“Agreeableness is a significant factor even with irrational animals; beauty has purport and significance only for human beings, i.e. for beings at once animal and rational.” (§5)
We find certain things agreeable because they appeal to us directly on a base level. That delight is instinctual in a way; the line needs to be drawn now between what is agreeable and what we can call beautiful. Kant says above that “beauty has…significance only for human beings” that is to say, rational animals.
“As regards the agreeable everyone concedes that his judgment, which he bases on a private feeling…is restricted merely to himself personally. Thus he does not take it amiss if, when he says that Canary–wine is agreeable, another corrects the expression and reminds him that he ought to say: It is agreeable to me…when he calls it beautiful he demands the same delight from others…” (§7)
Agreeableness is subjective on a personal level, beauty is universal.
Here are some Osborne quotes about Kant’s idea:
“When we judge aesthetically we do not judge about sensuous pleasure or displeasure but about the adequacy of the experienced object to sustain attention with heightened awareness…As attention remains engrossed with expanded, not reduced awareness observation becomes contemplation. Moreover even within the sensory range which is commonly excluded from aesthetic discussion sensibility can be cultivated and perhaps it would make little sense to deny that the sophisticated experience a Chinese connoisseur seeks and obtains from fingering a jade is aesthetic in character.” (p39)
“[it is] the enrichment of awareness itself”
“The prototype of aesthetic judgment is not found in reports of our favorable or unfavorable reactions to the sensible qualities of things; it is to be found in the satisfaction which attends expanded awareness of the sensory content of experience.” (p40)
“The appreciation of art as an aesthetic activity does not envisage the direct enjoyment of sensuous pleasure or indulgence in direct, if mild, emotional stimulation. It is, as Kant intuitively grasped, a cognitive activity whose object is the enhancement and expansion of direct awareness and its reward the satisfaction deriving from the exercise of expanded awareness on an object adequate to sustain it at full tension and alertness.” (p47)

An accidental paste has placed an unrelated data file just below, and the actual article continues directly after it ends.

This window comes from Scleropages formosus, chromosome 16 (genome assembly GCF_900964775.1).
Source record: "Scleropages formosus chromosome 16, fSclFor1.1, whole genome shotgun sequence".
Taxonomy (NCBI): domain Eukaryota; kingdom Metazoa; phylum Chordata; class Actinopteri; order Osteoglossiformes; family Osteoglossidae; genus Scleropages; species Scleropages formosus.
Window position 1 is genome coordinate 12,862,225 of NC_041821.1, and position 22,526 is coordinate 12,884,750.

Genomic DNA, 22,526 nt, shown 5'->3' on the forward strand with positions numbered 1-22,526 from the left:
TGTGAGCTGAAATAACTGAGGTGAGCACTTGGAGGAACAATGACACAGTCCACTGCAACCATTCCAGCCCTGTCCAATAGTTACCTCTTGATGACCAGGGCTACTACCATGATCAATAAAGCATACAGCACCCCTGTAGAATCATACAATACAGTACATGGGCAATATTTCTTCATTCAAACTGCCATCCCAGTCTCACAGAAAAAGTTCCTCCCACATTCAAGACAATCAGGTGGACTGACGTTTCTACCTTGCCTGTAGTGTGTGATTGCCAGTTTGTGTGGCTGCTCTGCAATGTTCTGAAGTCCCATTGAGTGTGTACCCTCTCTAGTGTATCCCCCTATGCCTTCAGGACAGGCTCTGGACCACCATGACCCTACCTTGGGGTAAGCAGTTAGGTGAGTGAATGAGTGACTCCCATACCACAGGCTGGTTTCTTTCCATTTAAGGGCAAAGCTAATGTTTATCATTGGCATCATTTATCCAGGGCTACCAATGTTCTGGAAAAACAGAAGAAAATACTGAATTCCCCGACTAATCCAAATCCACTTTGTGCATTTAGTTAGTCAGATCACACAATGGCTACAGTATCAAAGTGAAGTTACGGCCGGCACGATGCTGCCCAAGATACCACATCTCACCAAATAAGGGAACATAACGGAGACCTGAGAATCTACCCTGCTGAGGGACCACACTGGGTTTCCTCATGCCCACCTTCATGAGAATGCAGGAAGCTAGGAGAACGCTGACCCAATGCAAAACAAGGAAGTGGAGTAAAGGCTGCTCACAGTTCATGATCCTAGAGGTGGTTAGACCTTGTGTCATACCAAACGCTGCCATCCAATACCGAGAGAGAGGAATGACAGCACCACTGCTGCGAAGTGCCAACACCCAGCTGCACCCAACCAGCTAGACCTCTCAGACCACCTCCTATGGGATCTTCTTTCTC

The aesthetic is a cognitive activity, the purpose of which is the enhancement of awareness and the award of which is the satisfaction of looking at an object with this newly expanded awareness. This means that with the right level of engagement any object can catch and sustain one’s attention in a complex way. A passing smell, which is experienced momentarily, is comparable to a single patch of color, a lone piano chord, or a bell tolling. Monochromatic paintings (for example, Jules Olitski and John Hoyland) occupy the entire visual field, inviting the observer to engage with the single patch of color.
“As attention remains engrossed with expanded, not reduced, awareness observation becomes contemplation”
(Osborne “Odors and Appreciation” pg39)
We see the color of traffic lights with no attention to the hue, but we look at roses with heightened awareness on the exact color red of the petals.
This leads into a bigger question of whether or not experience enhances appreciation.
Urmson says that, “Smelling a rose is the paradigm of the aesthetic” Osborne agrees, basically saying the same thing in different words: “Expanded awareness for the evocative qualities of smells is an analogy and a paradigm of [the aesthetic]” Aesthetic pleasure and aesthetic experience are linked internally. So we can conclude that the distinction between sensuous gratification and aesthetic pleasure is not so much based on which of the senses are engaged, but the manner in which the subject deals with the sensory data. Pleasure is founded in the sense’s immediate experience of the object, and when the experience stops that that point it is, as Kant would define, ‘agreeable’. BUT when that experience is reflected upon, or contemplated, that becomes aesthetic judgment.
“Sensory pleasure is available whatever the state of your education; aesthetic pleasure depends upon knowledge, comparison and culture.”
Scruton “Philosophy of Wine”